In poetry: You had to be a poet, you had to be a musician. You had to prove that you were truly a cultured person and therefore, had the basis upon which you could be a moral ruler.

So, they quickly then established relations with the Confucians, as Patrick also indicated—I’ll come back to that.

This then led to Leibniz, who was discussed today, and who, in correspondence with the Jesuits, was reading the translations of Confucius and Mencius, and especially of Zhu Xi in the Song Dynasty. With respect to China, Leibniz recognized that the fact that China had bigger cities by far than anything in Europe, a more highly educated population than anyone in Europe, a better-organized society—to him this proved that Chinese philosophy, which he hadn’t yet mastered—meant, to him that Chinese philosophy had in fact mastered the fundamental laws of man and nature, since only knowing the truth about the laws of the Universe can lead to a successful culture over the long term. This was the way Leibniz viewed this.

He published Novissima Sinica, News from China, based on the writings he had, mostly of Zhu Xi actually, but also of Confucius and Mencius, and was conveying the truth about China to the Europeans at that time. What Leibniz had to say about Confucianism was “it is pure Christianity, insofar as it renews the natural law inscribed in our heart”; i.e., every human being is born with this potential for truth in his heart and in his mind, and this is the Platonic idea of all men being capable of creative development, and of having a moral society.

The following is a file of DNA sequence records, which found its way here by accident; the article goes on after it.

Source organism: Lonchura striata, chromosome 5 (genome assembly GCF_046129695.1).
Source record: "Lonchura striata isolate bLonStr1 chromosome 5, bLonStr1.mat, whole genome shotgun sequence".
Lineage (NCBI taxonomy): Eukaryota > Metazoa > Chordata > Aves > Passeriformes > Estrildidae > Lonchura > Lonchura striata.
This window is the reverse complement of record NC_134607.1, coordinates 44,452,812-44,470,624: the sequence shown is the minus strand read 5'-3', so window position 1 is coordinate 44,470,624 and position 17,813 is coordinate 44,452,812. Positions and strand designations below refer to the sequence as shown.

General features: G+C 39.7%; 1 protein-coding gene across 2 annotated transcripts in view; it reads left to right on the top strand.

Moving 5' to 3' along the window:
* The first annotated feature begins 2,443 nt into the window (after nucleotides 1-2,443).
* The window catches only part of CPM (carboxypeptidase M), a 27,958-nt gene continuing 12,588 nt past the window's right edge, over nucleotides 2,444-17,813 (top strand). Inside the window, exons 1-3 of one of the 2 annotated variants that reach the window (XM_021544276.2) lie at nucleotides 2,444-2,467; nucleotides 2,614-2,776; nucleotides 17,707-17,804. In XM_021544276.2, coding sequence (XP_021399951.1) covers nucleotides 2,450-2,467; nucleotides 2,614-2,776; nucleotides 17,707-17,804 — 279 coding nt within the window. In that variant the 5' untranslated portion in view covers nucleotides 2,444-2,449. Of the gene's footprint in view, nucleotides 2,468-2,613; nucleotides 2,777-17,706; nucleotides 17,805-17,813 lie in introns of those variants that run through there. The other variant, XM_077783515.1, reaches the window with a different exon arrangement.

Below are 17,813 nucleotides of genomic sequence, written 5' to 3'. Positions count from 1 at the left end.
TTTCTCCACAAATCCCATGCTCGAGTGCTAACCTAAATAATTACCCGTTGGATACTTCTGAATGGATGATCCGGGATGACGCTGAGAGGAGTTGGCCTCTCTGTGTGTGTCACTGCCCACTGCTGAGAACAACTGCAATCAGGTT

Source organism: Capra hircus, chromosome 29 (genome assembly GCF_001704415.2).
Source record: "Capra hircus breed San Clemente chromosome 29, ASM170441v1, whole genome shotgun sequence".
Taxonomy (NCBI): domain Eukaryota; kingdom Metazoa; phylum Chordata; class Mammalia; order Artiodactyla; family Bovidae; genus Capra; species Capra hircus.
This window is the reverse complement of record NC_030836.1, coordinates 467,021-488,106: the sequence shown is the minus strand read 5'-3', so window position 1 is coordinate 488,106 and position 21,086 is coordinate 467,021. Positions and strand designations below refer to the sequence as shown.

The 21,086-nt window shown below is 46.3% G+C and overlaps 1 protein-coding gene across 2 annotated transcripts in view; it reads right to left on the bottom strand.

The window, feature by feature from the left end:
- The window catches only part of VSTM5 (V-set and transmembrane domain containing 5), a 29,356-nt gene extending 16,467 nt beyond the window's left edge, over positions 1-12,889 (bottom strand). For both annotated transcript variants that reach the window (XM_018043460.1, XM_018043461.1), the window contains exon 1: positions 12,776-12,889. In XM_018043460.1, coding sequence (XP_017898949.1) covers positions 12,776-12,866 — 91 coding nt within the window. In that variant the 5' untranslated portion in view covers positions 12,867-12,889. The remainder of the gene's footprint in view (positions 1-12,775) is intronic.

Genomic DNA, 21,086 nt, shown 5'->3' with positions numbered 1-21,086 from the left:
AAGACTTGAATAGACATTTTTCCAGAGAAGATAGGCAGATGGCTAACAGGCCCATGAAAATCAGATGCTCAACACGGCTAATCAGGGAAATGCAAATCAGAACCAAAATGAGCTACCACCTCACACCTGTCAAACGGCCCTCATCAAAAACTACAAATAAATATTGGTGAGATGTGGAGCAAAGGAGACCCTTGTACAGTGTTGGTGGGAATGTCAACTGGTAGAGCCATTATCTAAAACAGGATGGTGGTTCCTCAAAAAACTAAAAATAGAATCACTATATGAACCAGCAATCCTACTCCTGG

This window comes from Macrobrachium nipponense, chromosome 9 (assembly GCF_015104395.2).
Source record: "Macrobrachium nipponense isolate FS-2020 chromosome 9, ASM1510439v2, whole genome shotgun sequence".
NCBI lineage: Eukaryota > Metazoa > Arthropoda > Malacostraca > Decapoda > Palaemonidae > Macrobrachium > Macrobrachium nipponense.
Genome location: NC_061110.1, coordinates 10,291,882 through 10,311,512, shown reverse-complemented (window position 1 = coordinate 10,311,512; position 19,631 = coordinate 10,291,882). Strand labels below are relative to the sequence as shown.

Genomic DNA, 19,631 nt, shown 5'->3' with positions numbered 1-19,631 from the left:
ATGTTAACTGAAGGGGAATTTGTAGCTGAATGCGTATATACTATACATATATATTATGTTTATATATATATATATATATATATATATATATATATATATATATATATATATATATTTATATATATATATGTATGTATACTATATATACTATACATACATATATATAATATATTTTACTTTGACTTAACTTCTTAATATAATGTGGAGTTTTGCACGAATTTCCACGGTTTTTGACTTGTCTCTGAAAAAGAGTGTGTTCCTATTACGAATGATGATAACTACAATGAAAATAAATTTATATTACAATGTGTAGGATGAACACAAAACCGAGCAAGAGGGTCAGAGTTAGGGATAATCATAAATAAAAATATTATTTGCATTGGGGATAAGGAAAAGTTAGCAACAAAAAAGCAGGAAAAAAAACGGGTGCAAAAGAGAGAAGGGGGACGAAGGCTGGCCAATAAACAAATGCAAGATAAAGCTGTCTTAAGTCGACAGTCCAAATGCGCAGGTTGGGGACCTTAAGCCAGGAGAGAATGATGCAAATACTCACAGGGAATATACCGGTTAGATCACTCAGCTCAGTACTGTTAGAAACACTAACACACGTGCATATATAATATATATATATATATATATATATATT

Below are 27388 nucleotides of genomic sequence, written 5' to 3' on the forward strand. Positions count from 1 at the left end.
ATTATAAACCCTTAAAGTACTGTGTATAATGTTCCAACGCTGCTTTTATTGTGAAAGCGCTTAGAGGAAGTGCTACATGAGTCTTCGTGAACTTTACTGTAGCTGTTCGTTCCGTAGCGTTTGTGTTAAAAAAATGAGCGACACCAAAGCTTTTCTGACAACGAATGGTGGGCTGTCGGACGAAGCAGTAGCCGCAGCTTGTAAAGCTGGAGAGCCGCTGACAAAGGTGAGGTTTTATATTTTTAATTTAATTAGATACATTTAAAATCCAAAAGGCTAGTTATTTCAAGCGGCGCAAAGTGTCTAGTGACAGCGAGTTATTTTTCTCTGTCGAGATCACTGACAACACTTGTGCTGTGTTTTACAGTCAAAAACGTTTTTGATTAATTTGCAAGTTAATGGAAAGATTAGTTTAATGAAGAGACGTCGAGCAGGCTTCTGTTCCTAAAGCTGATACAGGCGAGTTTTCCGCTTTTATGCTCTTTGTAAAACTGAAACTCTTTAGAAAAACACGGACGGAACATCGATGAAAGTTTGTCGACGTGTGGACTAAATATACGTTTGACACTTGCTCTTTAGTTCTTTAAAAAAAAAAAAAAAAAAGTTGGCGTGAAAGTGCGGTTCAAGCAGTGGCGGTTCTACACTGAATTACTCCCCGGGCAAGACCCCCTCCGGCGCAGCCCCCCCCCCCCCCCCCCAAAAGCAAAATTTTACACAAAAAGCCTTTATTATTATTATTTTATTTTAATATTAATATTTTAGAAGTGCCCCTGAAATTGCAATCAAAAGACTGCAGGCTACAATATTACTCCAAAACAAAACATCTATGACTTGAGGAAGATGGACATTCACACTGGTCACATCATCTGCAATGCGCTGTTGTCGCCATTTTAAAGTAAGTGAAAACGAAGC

Kang Xi, who was mentioned, the Emperor at that time, got to know the Jesuits extremely well. He mastered the Christian ideology—he didn’t become a Christian; he didn’t think he needed to, as Patrick was pointing out. But he believed that these truths about man and nature cohered with Confucianism, and he invited the Jesuits to go throughout the country, to spread their religion—there was no problem with this whatsoever.

The End of the Mission